One of the metrics that many SEOs seem to obsess about is ‘Page rank’, often shortened to “PR” and it’s a number that has managed to gain an almost mythical status amongst the Internet marketing set. You can view the “PR” value of your site and indeed any of the pages on your site by installing a toolbar in Chrome or Firefox which tells you the rank of any page you visit.

But what does this even mean?

Well the number ranges from zero to ten with ten being the highest you can possibly reach but it’s not quite as clear cut as that. It’s generally accepted (i.e. Google doesn’t really tell us the whole truth) that there are fractions of PR so you could potentially have a PR of 3.9, but there’s no way of knowing.

Also, the increase in numbers is exponential, that is it’s harder to get from three to four than from two to three, much harder.

How does a website get PR?

There’s a big Wikipedia article on this so I’ll let you go and read that if you like, but in general the idea is that whenever a website links to another site, it ‘leaks’ a little bit of page rank. In effect, it’s sending ‘link juice’ to the site it’s linking to.

The more juice you get from other websites, the higher regard your site will have in the eyes of Google.

This flow of juice around the web is part of the whole Google algorithm and it used to be regarded as a very important part, although it has been played down a lot lately by many people, including Matt Cutts, the head of the Google Anti-Spam team. Indeed, the PR that is shown to end users like us hasn’t been updated for ten months and so many were proclaiming it as a dead metric, but now it’s back.

PR Update sends everyone in a spin

It has to be remembered that there are essentially two different versions of Page rank. The first is the one Google uses and it’s fairly safe to assume that this changes constantly as Google trawls the web and analyses pages. The second, however, is the front-facing database that we see in the toolbar and it’s this that has been updated. What this means is that it doesn’t matter at all what your PR is showing as now, it’s been that for ages, it’s just that Google is only now telling you.

The only really newsworthy thing about this whole update is that it happened at all.

What is PR useful for then?

If you’re performing any kind of SEO then you’ll likely find that the sort of blogs that you want to go and post on will have a PR of some value. If you find yourself looking at ten blogs and you’ve only got time to write for two of them, then the PR value is a good thing to look at as it gives you a good idea of which are the best two blogs to use. You want to get the best bang for your buck so writing a good article for a good website that’s highly regarded is the best way to spend your time.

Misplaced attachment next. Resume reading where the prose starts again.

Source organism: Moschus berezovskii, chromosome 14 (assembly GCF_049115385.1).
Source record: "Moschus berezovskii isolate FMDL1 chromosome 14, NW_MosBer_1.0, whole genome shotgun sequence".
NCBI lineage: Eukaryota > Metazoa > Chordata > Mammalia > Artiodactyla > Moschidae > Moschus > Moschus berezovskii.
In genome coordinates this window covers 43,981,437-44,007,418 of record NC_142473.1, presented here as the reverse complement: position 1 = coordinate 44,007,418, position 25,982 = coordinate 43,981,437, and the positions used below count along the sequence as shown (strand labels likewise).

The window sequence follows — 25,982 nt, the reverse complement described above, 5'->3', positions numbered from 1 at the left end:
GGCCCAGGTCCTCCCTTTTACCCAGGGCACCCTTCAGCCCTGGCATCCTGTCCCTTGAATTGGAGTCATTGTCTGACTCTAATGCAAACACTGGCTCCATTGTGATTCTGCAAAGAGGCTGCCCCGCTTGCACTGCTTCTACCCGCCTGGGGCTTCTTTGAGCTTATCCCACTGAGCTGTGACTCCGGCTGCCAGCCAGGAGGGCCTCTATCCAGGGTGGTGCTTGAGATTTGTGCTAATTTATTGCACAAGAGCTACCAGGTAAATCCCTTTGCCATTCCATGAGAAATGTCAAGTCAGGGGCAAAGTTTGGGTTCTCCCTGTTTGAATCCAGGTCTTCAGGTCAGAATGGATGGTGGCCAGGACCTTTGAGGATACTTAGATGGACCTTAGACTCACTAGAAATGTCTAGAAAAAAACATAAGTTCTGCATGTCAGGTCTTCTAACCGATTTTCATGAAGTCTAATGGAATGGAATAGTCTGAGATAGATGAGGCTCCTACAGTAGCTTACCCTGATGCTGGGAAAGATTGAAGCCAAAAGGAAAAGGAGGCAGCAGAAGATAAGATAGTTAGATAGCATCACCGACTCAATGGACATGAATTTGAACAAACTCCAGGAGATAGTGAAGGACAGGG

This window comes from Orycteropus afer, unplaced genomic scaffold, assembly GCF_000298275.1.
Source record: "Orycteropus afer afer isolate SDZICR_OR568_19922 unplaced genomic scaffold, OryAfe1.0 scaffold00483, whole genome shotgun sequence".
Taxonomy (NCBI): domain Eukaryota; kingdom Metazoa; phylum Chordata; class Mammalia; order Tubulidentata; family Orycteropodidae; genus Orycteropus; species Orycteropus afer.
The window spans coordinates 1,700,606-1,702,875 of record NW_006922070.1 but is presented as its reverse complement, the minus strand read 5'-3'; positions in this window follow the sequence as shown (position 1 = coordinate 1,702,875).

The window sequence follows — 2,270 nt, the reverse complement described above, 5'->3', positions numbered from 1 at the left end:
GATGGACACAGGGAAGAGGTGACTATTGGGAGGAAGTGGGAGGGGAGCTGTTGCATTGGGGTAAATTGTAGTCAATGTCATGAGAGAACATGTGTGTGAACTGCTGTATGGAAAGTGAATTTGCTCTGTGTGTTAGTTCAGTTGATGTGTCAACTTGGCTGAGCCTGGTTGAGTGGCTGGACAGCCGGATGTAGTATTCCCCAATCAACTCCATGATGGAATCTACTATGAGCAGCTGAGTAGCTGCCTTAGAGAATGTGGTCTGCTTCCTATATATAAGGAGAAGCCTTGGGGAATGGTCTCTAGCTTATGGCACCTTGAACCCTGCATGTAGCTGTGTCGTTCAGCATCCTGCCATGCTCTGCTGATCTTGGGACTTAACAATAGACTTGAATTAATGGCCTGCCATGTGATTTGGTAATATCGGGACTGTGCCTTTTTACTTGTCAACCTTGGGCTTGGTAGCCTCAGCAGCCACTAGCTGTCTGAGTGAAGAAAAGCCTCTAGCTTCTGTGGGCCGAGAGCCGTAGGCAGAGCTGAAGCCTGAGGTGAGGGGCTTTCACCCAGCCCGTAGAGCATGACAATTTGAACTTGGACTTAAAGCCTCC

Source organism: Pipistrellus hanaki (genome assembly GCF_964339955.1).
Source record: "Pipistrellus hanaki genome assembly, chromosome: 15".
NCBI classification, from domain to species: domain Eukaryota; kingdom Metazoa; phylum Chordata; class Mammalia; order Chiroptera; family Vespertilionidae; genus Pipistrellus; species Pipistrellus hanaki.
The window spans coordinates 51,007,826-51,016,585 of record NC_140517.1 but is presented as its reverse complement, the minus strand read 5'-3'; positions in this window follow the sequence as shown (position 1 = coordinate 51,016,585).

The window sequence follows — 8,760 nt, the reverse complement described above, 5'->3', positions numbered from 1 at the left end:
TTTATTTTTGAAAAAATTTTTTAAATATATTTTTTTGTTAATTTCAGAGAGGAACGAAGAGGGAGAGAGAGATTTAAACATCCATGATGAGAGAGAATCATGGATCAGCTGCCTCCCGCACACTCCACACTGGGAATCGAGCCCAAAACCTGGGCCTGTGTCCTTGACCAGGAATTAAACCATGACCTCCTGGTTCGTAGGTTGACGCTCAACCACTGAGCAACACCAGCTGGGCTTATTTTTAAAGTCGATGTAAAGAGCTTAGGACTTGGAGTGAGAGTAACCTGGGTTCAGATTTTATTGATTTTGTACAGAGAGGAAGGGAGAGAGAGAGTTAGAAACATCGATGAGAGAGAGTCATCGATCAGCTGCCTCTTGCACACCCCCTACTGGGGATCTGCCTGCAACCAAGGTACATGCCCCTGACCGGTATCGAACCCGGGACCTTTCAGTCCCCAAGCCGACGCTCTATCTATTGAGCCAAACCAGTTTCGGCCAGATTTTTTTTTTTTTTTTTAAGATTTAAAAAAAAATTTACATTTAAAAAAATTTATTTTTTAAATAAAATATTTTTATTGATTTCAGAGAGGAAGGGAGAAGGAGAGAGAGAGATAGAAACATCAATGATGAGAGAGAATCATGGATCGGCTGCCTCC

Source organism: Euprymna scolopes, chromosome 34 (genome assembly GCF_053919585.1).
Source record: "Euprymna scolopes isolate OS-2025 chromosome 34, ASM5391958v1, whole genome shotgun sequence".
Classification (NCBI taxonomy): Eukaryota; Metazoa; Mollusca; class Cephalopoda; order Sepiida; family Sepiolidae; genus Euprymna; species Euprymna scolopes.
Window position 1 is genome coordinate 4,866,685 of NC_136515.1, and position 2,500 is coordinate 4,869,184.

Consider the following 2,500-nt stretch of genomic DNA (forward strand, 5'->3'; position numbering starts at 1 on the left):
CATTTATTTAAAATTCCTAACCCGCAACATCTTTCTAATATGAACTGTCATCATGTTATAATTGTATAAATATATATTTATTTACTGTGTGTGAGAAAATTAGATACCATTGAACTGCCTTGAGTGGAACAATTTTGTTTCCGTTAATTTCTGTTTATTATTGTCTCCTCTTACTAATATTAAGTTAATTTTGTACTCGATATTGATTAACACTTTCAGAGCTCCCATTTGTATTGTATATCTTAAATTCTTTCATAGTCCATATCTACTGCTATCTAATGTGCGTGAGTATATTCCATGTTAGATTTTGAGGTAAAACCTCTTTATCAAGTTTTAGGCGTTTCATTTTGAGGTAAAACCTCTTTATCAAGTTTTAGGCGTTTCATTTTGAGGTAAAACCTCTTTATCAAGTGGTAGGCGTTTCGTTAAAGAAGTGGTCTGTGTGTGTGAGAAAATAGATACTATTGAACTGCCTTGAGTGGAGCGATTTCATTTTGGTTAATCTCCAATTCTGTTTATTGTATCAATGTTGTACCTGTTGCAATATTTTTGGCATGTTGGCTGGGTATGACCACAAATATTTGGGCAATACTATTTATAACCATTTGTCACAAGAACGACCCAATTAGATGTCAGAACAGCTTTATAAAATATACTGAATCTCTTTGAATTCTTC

However, there was also another use for PR in the selling of Domains. You see, many companies and individuals make a good living out of selling domains that have a high PR. They’re seen as very valuable to SEO and people are willing to spend a lot of money on a domain that has a high value in the hope they can squirt some of that value to their own websites.

The thing is, some domains that have been showing a high PR for some time may be totally worthless as they’ve not had any good content on them for months. Google’s internal data will have taken account of this, but the “toolbar” PR as shown to us will still be showing it as very high. The domain sellers will play on this fact and could be selling essentially worthless domains for premium prices.

Now the PR has been updated, we at least have a window of a couple of months where we can assess the true value of a domain.

Should we be bothered?

PR is only one of many different indicators of SEO value and in the whole it’s not worth expending too much time worrying about it. If your site has dropped in PR then it doesn’t mean it’s dropped in ranking, it just means that you’re not passing on quite as much juice as you used to.

Do you need to worry? Well not really. A very low PR site can outrank a very high PR site simply based on the amount and quality of content it has and PR is no real indicator of general ranking.
In my own work, I use PR as an indicator of the trustworthiness of any sites I’m considering using for backlinks, but in the whole, I don’t let it dictate what and how I carry out my day-to-day marketing duties and neither should you.